Bayer, the pharmaceutical and agrochemical company based in leverkusen, germany, plans to send employees into retirement as part of its massive staff reduction program.
"There will be a 57+ program under which bayer employees can retire at 57," oliver zuhlke, head of the bayer general works council, told the "rheinische post" (wednesday). This is "extremely attractive" for long-term employees. For employees who were not able to take advantage of the deduction-free pension at 63, bayer must compensate for losses in company and statutory pensions, zuhlke demanded. "This will cost bayer a lot," says works council chairman. A bayer spokesman said in response to a question: "talks are still ongoing."
By march 2019, employees are expected to have clarity on how many of the world’s 12.000 jobs to be cut in germany eliminated. "We are still discussing this. In the pharmaceuticals sector, where negotiations have been going on for a long time, this will soon become clear. In the other areas, probably by march 2019," said zuhlke, who is also deputy chairman of the supervisory board. Bayer ceo werner baumann had said that the job cuts would affect "a significant proportion of jobs in germany, but not the majority of the 12 employees.000 places". The reduction is to be made on the basis of a social contract.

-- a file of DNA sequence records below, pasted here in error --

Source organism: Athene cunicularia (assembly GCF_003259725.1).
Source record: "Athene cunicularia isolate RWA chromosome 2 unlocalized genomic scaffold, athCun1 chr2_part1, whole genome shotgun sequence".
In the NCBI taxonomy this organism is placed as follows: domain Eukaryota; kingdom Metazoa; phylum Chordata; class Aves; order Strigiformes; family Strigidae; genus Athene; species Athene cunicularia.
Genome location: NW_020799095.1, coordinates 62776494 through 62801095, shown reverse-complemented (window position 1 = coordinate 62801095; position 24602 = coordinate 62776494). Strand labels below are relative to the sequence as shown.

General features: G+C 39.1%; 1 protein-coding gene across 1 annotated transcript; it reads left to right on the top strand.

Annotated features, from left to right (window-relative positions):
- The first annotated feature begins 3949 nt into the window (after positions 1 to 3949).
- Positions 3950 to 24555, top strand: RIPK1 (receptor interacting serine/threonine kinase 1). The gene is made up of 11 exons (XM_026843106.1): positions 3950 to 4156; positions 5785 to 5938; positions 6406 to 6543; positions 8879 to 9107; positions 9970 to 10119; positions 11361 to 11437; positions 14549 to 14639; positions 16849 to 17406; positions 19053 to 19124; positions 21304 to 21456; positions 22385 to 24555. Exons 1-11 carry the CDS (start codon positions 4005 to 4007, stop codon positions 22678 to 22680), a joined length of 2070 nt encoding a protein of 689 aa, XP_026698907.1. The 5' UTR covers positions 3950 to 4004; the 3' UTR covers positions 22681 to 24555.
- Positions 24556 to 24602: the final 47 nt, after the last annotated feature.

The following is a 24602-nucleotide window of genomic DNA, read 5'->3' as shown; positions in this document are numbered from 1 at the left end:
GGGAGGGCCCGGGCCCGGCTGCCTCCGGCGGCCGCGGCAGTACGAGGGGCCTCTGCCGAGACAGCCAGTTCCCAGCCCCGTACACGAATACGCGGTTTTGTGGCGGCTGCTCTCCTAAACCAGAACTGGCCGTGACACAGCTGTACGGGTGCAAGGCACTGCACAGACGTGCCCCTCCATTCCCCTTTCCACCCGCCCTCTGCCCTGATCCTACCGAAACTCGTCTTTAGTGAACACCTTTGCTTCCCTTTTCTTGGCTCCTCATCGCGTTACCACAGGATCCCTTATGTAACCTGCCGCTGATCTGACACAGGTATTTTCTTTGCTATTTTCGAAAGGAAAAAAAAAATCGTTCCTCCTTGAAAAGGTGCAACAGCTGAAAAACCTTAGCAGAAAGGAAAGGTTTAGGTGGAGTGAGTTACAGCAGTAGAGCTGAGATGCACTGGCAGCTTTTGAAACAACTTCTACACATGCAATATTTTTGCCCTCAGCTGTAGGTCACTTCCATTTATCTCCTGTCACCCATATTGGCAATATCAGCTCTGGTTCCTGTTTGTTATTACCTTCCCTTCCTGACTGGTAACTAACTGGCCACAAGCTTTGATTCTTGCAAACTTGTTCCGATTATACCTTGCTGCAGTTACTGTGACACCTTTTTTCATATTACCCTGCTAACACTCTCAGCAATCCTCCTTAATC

The massive workforce reduction is part of a program to increase efficiency with which the group aims to significantly enhance its competitiveness. Following the acquisition of the u.S. Seed company monsanto, bayer plans to accelerate its growth. Group sales are expected to grow by around 4 percent before exchange rate movements in 2019 and by an average of 4 to 5 percent per year thereafter until 2022, the company announced on wednesday at a capital markets day in london.